Scientific Game

Safety First

Monday, 30 April 2018 12:12
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The International Association of Gaming Advisors (IAGA) will hold its 37th annual International Gaming Summit during G2E Asia from 14 to 16 May at Four Seasons Macao. Among the many insightful seminars and events that will comprise IAGA’s summit is a responsible gaming workshop to be held on Wednesday 15 May. Inside Asian Gaming catches up with two of the responsible gaming experts playing a key role in the workshop – MGM Resorts’ Alan Feldman and Caesars Entertainment Corp’s Jan Jones Blackhurst – to take an in-depth look at the important issue of responsible gaming.

By Ben Blaschke



As Executive Vice President of Global Industry Affairs, Alan Feldman oversees the planning and implementation of MGM Resorts International’s policy development on industry issues and programs. He also was a principal architect of MGM’s leading Corporate Social Responsibility efforts and throughout his career has been involved in a wide array of industry issues with a particular focus on responsible gaming. He was elected Chairman of the Board of the National Center for Responsible Gaming in January 2012 and has been a long-serving member of the Advisory Board of the Nevada Council on Problem Gambling.

Ben Blaschke: Firstly Alan, why is it important to promote responsible gaming discussions?

Alan Feldman: The only way our business will thrive over time is to continue to have healthy customers. Someone who is experiencing the consequences of disordered or addicted gambling is not going to be a good customer; not in the short term and certainly not in the long term. Our business is only sustainable if people have fun, can pay their bills and come visit again in the future.

BB: How do you strike a balance between acknowledging the importance of responsible gaming and keeping its prevalence in perspective, given that most players gamble responsibly?

AF: The prevalence of problems associated with gambling have remained constant throughout the past two decades. In that same time, the growth of the legal gambling industry, tribal and commercial, has been extraordinary. The best way we can impact the prevalence rate is to continue to encourage responsible play among our customers.

BB: What are some of the problems you’ve seen in some responsible gaming programs over the years?

AF: I think we were mostly focused on problem players in the past as opposed to focusing and, hopefully, increasing the numbers playing responsibly. Those who have problems need to be encouraged to seek help in whatever form works for them individually.

BB: What should responsible gaming programs focus on in order to be most effective?

AF: We need to have as many conversations with our customers as possible. For the vast majority of the public, we should regularly encourage them to have fun and enjoy themselves and support them in making responsible choices.

BB: Do you believe the intense media focus on problem gambling is disproportionate to the actual problem or is it important to keep that discussion out in the public domain?

AF: It’s very important to continue to have these conversations publicly. Not only will that increase awareness of both problem and responsible gambling, it will also eventually help normalize the conversation and, over time, reduce the stigma associated with problem gambling.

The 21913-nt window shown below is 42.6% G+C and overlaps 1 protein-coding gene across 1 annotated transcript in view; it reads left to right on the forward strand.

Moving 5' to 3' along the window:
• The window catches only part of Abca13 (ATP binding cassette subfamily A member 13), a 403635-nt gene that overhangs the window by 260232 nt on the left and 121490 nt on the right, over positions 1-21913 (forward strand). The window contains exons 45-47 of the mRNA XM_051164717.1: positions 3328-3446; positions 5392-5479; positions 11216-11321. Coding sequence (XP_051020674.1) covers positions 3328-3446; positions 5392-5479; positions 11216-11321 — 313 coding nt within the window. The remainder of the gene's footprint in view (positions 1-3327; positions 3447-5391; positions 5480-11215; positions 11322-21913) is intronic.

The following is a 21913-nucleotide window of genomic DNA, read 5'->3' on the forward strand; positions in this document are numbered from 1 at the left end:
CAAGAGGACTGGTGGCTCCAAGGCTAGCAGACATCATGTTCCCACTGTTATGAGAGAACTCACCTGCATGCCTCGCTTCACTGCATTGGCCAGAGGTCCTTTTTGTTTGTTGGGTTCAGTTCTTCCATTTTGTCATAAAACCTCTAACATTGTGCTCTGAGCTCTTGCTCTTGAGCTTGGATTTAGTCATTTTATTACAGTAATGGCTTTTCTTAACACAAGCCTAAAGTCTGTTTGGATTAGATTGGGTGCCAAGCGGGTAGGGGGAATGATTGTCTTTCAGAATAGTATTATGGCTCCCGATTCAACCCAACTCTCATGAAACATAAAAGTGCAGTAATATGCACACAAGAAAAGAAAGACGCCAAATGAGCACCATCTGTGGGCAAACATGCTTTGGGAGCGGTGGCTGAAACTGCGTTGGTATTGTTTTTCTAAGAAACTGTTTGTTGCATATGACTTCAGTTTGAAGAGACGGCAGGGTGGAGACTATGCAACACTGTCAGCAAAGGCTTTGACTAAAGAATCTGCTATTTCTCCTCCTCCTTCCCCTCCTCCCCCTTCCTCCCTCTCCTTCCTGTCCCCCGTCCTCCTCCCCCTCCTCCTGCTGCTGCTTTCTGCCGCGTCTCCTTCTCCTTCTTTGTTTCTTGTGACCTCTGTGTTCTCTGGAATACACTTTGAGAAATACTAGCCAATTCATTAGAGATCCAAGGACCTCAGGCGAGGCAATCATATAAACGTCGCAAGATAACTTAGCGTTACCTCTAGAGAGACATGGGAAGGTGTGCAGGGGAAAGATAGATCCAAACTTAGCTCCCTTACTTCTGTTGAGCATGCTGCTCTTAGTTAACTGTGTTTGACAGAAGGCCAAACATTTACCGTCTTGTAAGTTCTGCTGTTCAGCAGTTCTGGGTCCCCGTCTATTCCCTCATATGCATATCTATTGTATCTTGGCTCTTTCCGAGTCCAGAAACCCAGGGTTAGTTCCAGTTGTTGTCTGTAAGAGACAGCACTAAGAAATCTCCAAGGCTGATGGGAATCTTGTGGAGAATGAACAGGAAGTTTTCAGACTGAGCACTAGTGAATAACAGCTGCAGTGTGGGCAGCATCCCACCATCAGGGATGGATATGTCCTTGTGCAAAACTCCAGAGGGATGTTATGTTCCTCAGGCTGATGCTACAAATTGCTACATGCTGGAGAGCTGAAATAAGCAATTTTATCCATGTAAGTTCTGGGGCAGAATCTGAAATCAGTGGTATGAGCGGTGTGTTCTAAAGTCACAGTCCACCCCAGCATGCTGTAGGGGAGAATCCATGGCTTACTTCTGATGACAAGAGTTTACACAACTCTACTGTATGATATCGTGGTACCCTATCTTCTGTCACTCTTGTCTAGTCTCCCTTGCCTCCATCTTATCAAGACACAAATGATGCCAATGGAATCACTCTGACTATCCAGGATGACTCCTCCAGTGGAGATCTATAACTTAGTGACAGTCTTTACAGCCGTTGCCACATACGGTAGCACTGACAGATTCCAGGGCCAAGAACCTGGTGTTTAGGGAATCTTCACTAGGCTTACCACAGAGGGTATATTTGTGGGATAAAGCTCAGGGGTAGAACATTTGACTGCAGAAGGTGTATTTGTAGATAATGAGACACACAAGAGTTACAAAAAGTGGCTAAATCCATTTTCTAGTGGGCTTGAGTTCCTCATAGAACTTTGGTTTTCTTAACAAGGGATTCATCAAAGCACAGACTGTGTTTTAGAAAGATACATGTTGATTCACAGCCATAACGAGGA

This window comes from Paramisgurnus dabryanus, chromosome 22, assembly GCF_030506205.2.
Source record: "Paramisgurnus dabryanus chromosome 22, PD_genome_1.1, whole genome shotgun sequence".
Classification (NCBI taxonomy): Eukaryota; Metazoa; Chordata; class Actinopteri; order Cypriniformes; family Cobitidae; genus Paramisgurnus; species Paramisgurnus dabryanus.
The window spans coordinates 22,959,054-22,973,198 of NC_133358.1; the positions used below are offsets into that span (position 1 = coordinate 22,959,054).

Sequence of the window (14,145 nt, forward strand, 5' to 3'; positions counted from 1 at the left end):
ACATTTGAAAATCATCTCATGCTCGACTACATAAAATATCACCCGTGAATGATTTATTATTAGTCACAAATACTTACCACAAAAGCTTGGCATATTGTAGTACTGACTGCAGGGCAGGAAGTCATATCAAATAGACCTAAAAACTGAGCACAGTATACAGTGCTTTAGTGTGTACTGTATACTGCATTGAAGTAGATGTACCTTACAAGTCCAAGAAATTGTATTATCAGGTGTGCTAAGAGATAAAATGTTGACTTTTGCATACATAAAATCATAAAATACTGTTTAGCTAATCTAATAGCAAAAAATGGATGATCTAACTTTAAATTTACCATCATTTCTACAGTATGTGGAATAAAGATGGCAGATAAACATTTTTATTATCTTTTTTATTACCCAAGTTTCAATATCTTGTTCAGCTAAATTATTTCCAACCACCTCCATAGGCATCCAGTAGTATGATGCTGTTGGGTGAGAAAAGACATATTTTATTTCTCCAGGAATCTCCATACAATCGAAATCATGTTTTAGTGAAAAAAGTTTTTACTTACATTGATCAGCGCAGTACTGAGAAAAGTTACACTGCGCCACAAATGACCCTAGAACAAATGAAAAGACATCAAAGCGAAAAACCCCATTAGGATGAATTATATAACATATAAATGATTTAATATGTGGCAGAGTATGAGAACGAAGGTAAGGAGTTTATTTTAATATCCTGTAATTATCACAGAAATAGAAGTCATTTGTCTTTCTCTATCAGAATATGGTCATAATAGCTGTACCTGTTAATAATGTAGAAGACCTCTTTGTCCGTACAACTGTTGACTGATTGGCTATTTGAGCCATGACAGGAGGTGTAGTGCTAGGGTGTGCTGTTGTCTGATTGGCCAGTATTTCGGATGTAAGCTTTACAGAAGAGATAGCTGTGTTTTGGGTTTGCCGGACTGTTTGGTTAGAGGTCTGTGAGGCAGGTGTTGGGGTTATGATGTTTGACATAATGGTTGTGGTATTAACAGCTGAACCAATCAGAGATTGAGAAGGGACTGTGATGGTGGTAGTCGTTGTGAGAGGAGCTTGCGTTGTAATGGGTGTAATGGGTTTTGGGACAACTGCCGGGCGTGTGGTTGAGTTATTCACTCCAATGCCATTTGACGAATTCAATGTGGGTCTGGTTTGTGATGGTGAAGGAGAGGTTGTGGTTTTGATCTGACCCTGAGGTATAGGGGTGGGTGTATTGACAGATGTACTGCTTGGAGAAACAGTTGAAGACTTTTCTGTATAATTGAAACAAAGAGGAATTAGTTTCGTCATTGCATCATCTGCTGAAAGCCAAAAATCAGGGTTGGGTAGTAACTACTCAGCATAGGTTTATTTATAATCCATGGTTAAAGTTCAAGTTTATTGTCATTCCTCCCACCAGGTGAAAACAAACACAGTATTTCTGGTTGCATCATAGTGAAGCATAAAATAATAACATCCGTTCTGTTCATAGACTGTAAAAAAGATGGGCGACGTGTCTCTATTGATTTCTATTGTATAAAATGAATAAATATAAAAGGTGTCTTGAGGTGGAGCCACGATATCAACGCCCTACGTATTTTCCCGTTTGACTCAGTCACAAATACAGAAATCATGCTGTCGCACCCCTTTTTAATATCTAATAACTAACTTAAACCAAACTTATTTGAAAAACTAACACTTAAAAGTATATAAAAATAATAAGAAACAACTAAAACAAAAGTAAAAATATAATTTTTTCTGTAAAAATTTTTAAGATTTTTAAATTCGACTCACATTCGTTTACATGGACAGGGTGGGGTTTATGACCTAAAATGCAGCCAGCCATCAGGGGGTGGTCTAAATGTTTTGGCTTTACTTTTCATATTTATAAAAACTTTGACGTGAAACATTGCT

BB: What are some of the common challenges faced in regards to responsible gaming when entering new markets? What impact do cultural differences have?

AF: There is definitely the perception that any expansion of legal gambling will automatically increase problems. This has proven untrue through the years, but it remains a major topic of debate in new markets. As for understanding cultural differences, this remains an area in need of further academic study. By way of example, the South Oaks Gambling Screen, the most commonly used in North America, is now being used in Japan. It has yet to be determined if the answers to such complex questions as “Do you ever feel guilty?” have the same meaning and context in Japanese as they do in English.

BB: Looking specifically at Japan, it is well known that the primary obstacle facing the launch of  an IR and casino industry in Japan is public concern over problem gambling. How should the industry as a whole go about addressing the Japanese public?

AF: We must start from known facts: In spite of the vast growth of legalized gambling across North America, the prevalence rates have remained steady. We must always point out that the addition of three IRs in Japan will only increase gambling by a fraction of 1%. We must also prove that the industry is committed to responsible gambling. We must advocate that government must play a role in supporting public education and awareness and taking appropriate steps to ensure the availability of many forms of treatment.

BB: Is there a Japan-specific approach that you believe should be taken in regards to responsible gambling practices?

AF: I think the main focus in Japan should be on research and analysis. The nation has had gambling for decades, centuries even, with scant research available on any aspect of the interaction between the public and gambling. As a result, there is a unique to do some research on how gambling in this current context is seen by new generations of Japanese citizens.

BB: How does MGM view its role in regards to alleviating concerns and initiating responsible gaming programs in its pursuit of a Japan license?

AF: We are a leader in responsible gaming initiatives in the US and plan to take this same energy and momentum with us to Japan. There are exciting new Japanese technologies that, when combined with existing behavioral approaches such as GameSense, may combine to create a new form of responsible gaming programs. It’s all very exciting.



Caesars Entertainment’s Executive Vice President – Public Policy and Corporate Responsibility is a longtime political and business leader and spent most of the 1990s as one of the most popular mayors in Las Vegas’ history. She then joined Caesars Entertainment, where she and her teams developed the industry’s first Responsible Gaming practices. With Jan’s guidance, Caesars Entertainment has earned a 100% perfect score in the Human Rights Campaign Corporate Equality Index for 10 consecutive years. She helped establish the UNLV International Gaming Institution Center of Excellence.